University of Georgia finds prominent sociologist Paul Roman in violation of the school's harassment policy
November 28, 2011
A prominent University of Georgia researcher must schedule visits to his own office and can no longer make personnel decisions affecting members of his research team after he was found in violation of UGA’s harassment policy.
Paul Roman, an expert in substance abuse treatment, created a hostile work environment for female employees, and retaliated against one of them after she filed a complaint about his behavior, UGA officials found.
“In particular, there were mutually corroborating reports of your making comments to individual employees or in group settings, directly or by innuendo, of a sexual nature or that were otherwise demeaning to women or otherwise inappropriate within the context of the (Non-Discrimination and Anti-Harassment) Policy,” former UGA Director of Equal Opportunity Stephen Shi wrote in a letter to Roman last May.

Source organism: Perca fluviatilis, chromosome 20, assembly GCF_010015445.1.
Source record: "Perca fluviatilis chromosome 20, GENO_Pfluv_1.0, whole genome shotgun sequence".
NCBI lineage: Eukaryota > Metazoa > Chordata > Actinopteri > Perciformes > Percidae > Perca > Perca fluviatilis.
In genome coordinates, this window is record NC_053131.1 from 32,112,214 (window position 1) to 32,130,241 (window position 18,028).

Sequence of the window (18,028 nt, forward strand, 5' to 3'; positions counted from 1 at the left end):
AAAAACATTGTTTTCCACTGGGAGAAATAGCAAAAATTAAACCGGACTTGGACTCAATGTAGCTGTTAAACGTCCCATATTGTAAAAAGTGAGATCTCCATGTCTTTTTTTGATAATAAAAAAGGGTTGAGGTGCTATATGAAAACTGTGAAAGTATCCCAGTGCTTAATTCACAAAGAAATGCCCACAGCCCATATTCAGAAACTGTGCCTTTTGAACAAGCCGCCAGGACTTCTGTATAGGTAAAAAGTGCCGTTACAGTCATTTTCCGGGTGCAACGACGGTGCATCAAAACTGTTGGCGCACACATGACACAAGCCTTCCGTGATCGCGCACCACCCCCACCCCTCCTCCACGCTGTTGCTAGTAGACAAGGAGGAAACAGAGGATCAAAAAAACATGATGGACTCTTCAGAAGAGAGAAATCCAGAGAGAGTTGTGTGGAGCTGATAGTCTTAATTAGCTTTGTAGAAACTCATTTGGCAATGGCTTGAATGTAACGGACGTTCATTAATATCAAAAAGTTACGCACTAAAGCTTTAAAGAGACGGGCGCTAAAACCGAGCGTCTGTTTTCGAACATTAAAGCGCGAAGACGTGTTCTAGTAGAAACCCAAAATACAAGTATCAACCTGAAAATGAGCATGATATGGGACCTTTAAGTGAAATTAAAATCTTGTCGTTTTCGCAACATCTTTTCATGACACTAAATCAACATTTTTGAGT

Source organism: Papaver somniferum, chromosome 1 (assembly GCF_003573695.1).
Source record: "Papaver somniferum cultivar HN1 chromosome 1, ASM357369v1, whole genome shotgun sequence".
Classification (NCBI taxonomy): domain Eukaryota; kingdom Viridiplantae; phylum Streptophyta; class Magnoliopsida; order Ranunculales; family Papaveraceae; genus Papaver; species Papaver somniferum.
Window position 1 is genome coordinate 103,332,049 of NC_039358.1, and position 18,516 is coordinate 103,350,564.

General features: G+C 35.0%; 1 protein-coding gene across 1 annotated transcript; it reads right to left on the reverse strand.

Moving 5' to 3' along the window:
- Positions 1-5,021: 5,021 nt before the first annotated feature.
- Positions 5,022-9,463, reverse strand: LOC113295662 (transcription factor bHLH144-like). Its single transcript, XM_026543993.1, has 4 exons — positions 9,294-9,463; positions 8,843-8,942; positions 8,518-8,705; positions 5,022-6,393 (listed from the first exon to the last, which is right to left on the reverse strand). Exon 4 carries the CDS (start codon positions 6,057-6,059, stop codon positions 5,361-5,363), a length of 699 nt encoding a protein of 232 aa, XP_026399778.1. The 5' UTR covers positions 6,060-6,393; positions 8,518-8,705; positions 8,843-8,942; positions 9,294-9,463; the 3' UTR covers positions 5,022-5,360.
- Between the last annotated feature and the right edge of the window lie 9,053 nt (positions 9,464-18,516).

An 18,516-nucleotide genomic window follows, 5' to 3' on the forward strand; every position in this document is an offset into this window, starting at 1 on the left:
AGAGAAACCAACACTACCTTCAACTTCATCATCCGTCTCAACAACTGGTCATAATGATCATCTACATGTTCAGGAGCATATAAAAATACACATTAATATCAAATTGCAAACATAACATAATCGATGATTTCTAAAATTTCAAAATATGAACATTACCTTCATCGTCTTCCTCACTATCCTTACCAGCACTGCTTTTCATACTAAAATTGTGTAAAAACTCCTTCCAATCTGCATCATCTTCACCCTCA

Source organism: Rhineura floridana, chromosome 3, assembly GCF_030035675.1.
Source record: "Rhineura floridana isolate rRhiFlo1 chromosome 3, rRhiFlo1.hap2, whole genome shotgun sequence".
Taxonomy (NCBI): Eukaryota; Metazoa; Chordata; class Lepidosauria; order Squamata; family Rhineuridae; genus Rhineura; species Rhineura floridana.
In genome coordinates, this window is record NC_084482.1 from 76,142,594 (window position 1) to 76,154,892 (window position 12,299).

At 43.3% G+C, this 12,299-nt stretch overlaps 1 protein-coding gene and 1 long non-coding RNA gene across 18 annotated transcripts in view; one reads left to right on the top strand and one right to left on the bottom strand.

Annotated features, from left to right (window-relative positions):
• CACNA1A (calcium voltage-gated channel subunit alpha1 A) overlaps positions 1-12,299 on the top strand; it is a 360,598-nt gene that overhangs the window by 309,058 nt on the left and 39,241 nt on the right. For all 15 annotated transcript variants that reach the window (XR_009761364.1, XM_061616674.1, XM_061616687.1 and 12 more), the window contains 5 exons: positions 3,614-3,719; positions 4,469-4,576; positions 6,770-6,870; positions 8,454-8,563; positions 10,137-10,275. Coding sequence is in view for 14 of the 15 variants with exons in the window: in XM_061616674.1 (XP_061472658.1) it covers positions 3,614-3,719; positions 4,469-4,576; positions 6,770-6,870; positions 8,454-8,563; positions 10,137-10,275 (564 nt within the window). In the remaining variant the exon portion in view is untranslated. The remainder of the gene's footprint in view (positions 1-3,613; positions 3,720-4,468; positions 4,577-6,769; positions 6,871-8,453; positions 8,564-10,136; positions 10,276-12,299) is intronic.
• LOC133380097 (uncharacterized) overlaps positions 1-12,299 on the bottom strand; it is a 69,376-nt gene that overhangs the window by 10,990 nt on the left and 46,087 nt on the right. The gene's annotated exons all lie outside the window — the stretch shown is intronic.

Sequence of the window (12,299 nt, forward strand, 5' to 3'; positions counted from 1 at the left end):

Roman holds the title of Distinguished Research Professor of Sociology and earlier this year was named a Regents Professor, one of the University System of Georgia’s highest academic honors, which includes a $10,000 raise. He is director of the Center for Research on Behavioral Health and Human Services Delivery, a part of the William A. and Barbara R. Owens Institute for Behavioral Research, and has brought in more than $33 million in grant funding to UGA over the past 25 years.
Roman appealed the decision and his punishment, but UGA President Michael Adams denied the appeal.